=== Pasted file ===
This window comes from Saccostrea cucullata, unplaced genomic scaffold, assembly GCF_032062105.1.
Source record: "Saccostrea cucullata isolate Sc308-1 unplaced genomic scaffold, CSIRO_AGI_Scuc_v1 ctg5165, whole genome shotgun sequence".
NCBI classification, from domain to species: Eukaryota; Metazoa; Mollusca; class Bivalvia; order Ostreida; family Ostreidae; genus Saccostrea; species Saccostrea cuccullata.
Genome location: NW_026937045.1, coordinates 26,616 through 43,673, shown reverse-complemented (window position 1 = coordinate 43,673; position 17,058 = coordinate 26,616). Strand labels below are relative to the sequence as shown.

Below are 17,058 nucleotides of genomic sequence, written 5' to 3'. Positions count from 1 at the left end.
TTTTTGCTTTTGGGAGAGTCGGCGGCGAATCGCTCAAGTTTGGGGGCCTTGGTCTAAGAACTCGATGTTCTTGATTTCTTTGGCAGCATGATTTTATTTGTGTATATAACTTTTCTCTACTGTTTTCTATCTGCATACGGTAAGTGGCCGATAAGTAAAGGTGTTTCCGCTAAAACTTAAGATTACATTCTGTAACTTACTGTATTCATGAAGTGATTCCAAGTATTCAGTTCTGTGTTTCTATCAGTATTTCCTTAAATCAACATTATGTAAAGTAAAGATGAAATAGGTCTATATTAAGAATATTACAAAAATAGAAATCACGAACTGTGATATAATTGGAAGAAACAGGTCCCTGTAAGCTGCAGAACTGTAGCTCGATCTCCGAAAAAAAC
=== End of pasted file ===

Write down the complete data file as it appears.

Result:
This window comes from Saccostrea cucullata, unplaced genomic scaffold, assembly GCF_032062105.1.
Source record: "Saccostrea cucullata isolate Sc308-1 unplaced genomic scaffold, CSIRO_AGI_Scuc_v1 ctg5165, whole genome shotgun sequence".
NCBI classification, from domain to species: Eukaryota; Metazoa; Mollusca; class Bivalvia; order Ostreida; family Ostreidae; genus Saccostrea; species Saccostrea cuccullata.
Genome location: NW_026937045.1, coordinates 26,616 through 43,673, shown reverse-complemented (window position 1 = coordinate 43,673; position 17,058 = coordinate 26,616). Strand labels below are relative to the sequence as shown.

Below are 17,058 nucleotides of genomic sequence, written 5' to 3'. Positions count from 1 at the left end.
TTTTTGCTTTTGGGAGAGTCGGCGGCGAATCGCTCAAGTTTGGGGGCCTTGGTCTAAGAACTCGATGTTCTTGATTTCTTTGGCAGCATGATTTTATTTGTGTATATAACTTTTCTCTACTGTTTTCTATCTGCATACGGTAAGTGGCCGATAAGTAAAGGTGTTTCCGCTAAAACTTAAGATTACATTCTGTAACTTACTGTATTCATGAAGTGATTCCAAGTATTCAGTTCTGTGTTTCTATCAGTATTTCCTTAAATCAACATTATGTAAAGTAAAGATGAAATAGGTCTATATTAAGAATATTACAAAAATAGAAATCACGAACTGTGATATAATTGGAAGAAACAGGTCCCTGTAAGCTGCAGAACTGTAGCTCGATCTCCGAAAAAAAC